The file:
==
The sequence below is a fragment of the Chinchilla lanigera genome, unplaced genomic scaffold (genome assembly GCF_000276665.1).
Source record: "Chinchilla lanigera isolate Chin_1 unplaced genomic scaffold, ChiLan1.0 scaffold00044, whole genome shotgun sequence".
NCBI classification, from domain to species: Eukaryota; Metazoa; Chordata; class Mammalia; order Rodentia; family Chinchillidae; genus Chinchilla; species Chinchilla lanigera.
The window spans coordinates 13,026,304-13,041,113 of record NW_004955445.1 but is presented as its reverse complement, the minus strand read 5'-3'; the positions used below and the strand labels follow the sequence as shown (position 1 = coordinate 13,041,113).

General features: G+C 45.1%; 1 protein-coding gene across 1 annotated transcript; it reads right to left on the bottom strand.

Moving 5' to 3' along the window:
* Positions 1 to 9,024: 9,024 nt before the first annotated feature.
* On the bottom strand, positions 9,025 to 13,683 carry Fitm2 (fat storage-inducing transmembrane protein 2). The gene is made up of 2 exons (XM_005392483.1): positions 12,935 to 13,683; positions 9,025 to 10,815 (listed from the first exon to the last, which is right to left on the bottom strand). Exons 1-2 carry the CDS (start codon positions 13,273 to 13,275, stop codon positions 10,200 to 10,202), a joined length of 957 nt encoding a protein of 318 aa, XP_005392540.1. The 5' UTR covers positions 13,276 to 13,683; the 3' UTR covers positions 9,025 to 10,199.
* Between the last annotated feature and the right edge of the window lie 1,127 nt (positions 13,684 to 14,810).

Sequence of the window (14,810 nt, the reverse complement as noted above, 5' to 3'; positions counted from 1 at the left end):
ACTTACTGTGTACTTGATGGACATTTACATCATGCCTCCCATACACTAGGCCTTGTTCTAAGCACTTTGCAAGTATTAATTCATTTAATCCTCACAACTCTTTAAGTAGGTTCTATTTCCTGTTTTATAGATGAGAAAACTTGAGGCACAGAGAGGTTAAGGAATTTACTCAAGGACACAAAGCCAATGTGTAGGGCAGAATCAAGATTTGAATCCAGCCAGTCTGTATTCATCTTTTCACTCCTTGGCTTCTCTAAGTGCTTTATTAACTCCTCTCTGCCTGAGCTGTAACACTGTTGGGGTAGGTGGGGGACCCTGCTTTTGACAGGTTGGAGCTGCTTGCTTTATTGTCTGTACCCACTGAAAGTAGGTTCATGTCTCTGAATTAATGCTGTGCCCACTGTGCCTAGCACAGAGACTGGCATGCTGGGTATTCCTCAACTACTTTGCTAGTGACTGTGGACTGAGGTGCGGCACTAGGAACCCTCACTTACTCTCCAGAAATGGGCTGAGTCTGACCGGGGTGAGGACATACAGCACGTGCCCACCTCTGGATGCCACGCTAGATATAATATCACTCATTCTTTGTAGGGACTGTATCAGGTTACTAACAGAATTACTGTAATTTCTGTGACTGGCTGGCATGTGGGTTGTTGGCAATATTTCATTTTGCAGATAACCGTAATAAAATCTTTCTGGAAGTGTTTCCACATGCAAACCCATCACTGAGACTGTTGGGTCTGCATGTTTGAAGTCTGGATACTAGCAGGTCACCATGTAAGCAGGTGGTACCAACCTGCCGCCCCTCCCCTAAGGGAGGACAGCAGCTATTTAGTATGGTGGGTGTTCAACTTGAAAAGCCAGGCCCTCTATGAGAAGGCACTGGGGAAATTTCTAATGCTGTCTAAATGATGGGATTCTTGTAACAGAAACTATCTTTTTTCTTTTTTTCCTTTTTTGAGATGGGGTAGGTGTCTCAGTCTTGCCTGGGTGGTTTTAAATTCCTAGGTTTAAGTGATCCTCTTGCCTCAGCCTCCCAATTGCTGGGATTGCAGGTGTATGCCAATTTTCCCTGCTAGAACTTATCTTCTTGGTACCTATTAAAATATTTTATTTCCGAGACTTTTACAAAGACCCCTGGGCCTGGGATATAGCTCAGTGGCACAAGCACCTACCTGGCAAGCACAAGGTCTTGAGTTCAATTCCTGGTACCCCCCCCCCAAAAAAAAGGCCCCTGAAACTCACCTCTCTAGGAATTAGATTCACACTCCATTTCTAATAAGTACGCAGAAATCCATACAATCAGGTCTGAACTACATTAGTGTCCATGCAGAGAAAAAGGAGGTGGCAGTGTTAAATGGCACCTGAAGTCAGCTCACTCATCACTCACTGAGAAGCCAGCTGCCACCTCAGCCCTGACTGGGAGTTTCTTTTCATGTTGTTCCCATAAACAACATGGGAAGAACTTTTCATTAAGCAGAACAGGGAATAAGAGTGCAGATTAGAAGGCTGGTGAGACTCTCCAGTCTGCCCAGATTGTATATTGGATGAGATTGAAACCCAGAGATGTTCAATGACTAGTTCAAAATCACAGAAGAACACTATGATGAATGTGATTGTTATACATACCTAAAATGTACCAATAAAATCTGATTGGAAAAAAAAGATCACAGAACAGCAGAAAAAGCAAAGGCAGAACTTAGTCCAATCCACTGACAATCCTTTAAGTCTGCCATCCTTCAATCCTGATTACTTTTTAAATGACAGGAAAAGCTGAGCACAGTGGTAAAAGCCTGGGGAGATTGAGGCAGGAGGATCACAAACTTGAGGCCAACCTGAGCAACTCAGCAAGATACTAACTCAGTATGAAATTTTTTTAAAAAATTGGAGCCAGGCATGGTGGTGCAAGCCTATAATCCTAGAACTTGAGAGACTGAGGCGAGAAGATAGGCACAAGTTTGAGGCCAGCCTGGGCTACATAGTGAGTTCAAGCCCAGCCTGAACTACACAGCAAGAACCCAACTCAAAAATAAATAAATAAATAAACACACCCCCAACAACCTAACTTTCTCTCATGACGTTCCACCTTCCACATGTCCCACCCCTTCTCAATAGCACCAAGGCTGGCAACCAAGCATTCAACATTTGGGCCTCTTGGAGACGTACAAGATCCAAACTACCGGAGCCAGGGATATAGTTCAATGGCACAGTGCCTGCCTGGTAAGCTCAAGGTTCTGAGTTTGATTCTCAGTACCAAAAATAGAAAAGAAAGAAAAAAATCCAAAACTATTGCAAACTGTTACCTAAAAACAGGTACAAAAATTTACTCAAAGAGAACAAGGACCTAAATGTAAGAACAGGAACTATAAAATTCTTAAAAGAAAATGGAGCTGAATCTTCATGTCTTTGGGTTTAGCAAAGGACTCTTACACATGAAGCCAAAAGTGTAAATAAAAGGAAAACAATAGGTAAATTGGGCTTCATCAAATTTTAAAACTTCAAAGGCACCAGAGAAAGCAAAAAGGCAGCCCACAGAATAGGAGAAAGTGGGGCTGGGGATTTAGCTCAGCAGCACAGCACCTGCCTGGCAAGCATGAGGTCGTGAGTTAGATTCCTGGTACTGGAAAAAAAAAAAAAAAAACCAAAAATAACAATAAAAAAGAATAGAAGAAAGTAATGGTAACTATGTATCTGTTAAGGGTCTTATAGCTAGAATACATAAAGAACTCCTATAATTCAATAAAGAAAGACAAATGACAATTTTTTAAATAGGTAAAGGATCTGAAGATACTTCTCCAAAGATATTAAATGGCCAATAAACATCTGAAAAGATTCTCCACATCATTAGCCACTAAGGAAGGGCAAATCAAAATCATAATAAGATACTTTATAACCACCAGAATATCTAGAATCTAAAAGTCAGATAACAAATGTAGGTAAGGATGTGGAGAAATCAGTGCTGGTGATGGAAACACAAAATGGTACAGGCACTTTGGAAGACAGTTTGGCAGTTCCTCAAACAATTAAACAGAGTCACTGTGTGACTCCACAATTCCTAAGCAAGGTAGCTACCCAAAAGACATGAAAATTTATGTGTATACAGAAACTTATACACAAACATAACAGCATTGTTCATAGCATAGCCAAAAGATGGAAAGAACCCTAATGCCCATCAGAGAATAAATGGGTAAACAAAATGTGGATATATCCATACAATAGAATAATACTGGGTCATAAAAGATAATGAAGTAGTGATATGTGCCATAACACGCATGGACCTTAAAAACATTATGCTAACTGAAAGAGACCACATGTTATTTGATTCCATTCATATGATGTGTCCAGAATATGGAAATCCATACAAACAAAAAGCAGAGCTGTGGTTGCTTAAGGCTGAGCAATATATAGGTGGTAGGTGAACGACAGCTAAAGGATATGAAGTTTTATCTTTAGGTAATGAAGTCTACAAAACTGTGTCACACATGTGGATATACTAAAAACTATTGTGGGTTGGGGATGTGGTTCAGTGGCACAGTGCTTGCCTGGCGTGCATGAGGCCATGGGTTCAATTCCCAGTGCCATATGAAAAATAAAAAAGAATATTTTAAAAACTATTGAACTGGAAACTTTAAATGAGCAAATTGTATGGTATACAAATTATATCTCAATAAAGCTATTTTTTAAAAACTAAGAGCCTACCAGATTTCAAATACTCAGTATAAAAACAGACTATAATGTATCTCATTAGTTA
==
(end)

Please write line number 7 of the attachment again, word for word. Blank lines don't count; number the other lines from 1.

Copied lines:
* Positions 1 to 9,024: 9,024 nt before the first annotated feature.